Low-level prenatal mercury exposure is associated with a greater risk for attention-deficit/hyperactivity disorder-related behaviors, whereas fish consumption during pregnancy was reportedly protective of these behaviors, according to recent study results published in Archives of Pediatrics and Adolescent Medicine.
Non-occupational methylmercury exposure comes primarily from consuming fish, and the FDA has recommended that pregnant women limit their total fish intake to no more than two 6-oz servings per week. However, as a recognized source of omega-3 fatty acids, fish may also benefit brain development, potentially confounding mercury-related risk estimates.
To examine the association of prenatal mercury exposure and fish intake with ADHD-associated behavior, Sharon K. Sagiv, PhD, MPH, of the Boston University School of Public Health, and colleagues analyzed data from the New Bedford birth cohort, a group of infants born between 1993 and 1998.
The researchers analyzed data for children examined at aged 8 years with peripartum maternal hair mercury measures (n=421) or maternal report of fish consumption during pregnancy (n=515). Inattentive and impulsive/hyperactive behaviors were assessed using a teacher rating scale and neuropsychological testing.
According to study results, the median maternal hair mercury level was 0.45 mcg/g (range, 0.03-5.14 mcg/g), and 52% of mothers consumed more than two fish servings weekly.
“In this population-based prospective cohort study, hair mercury levels were consistently associated with ADHD-related behaviors, including inattention and hyperactivity/impulsivity,” Sagiv and colleagues said in a press release. “We also found that higher prenatal fish consumption was protective for these behaviors.”
In multivariable regression models, mercury exposure was associated with inattention and impulsivity/hyperactivity; some outcomes had an apparent threshold with associations at 1 mcg/g or greater of mercury. For instance, at 1 mcg/g or greater, the adjusted risk ratios for mild/markedly atypical inattentive and impulsive/hyperactive behaviors were 1.4 (95% CI, 1.0-1.8) and 1.7 (95% CI, 1.2-2.4), respectively, for an interquartile range (0.5 mcg/g) mercury increase; there was no confounding by fish consumption.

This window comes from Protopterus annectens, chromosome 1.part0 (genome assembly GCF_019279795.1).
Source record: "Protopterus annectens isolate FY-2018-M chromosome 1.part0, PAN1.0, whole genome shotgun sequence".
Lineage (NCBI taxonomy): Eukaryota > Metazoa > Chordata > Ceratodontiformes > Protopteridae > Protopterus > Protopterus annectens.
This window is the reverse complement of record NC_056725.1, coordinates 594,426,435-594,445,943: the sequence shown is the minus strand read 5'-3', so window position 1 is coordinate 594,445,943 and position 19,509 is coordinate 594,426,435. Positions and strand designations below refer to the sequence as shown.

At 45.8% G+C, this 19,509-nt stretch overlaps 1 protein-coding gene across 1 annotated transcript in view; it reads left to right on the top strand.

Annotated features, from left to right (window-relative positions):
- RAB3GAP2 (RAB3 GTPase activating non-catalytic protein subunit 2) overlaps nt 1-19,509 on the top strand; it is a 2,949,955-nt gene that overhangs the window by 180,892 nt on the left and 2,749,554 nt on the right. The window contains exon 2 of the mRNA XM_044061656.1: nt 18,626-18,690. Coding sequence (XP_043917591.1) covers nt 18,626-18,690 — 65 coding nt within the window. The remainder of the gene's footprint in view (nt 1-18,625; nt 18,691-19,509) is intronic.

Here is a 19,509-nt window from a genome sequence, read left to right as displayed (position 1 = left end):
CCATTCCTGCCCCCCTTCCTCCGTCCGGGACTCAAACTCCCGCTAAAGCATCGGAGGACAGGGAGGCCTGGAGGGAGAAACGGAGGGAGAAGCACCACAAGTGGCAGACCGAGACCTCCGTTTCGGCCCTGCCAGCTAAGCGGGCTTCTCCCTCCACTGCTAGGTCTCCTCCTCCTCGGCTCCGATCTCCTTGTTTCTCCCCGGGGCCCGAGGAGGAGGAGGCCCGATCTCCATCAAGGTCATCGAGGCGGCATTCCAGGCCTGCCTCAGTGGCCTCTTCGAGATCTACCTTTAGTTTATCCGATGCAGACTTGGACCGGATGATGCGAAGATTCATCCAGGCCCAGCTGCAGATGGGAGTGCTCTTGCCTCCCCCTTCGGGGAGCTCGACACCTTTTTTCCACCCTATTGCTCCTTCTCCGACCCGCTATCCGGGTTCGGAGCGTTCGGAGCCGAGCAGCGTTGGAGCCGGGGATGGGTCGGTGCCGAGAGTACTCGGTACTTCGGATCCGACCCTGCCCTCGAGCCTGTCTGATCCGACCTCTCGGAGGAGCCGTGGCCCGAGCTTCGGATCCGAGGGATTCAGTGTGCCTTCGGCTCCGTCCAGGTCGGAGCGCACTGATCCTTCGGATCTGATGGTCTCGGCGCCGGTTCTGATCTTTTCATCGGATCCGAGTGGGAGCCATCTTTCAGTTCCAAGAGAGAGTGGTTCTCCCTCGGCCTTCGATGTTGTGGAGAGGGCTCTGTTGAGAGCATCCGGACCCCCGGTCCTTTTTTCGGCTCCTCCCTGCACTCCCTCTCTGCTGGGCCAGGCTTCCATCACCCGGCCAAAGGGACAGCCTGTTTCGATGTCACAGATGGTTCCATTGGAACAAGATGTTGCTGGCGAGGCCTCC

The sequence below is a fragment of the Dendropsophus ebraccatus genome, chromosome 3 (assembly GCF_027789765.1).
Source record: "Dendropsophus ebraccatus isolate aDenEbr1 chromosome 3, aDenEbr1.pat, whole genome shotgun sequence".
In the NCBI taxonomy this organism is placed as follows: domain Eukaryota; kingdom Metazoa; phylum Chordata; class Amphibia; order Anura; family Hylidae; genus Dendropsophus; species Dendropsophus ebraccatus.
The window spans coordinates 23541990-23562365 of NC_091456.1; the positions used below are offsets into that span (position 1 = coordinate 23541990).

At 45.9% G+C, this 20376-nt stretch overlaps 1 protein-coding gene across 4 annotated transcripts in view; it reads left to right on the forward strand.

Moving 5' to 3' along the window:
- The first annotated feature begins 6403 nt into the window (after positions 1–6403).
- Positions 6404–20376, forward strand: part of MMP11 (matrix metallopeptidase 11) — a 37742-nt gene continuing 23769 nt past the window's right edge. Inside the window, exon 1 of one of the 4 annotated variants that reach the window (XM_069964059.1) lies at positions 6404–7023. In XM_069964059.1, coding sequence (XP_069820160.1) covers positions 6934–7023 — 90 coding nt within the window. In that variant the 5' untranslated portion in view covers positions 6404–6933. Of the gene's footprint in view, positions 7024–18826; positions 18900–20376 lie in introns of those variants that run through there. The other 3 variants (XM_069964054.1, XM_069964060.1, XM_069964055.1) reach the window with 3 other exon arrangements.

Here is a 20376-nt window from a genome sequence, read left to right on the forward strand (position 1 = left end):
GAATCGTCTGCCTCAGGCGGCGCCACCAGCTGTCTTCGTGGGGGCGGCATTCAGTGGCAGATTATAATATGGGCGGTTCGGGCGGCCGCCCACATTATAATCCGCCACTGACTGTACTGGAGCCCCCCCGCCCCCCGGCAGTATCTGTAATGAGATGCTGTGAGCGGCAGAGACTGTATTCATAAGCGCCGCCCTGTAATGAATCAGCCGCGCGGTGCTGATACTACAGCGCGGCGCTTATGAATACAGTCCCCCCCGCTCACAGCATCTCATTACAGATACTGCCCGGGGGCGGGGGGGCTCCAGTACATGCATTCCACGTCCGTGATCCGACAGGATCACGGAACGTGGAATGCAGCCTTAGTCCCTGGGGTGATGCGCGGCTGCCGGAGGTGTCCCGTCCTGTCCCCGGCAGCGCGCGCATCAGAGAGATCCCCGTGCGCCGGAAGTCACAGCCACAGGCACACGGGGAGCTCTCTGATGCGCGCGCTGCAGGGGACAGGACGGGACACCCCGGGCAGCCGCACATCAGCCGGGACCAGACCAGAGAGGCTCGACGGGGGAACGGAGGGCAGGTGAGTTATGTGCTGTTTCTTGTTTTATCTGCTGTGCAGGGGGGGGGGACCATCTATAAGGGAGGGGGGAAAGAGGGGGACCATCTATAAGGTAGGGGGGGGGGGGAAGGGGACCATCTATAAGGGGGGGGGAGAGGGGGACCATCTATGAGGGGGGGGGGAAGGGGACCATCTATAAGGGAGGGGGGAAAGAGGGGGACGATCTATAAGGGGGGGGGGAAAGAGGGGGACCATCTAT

For neuropsychological assessments, mercury and behavior associations were detected primarily for boys. There was a protective association for fish consumption (more than two servings per week) with ADHD-related behaviors, particularly impulsive/hyperactive behaviors (RR=0.4; 95% CI, 0.2-0.6).
“These results suggest that prenatal mercury exposure is associated with a higher risk of ADHD-related behaviors, and fish consumption during pregnancy is associated with a lower risk of these behaviors,” Sagiv and colleagues wrote. “Although a single estimate combining these beneficial vs. detrimental effects vis-à-vis fish intake is not possible with these data, these findings are consistent with a growing literature showing risk of mercury exposure and benefits of maternal consumption of fish on fetal brain development and are important for informing dietary recommendations for pregnant women.”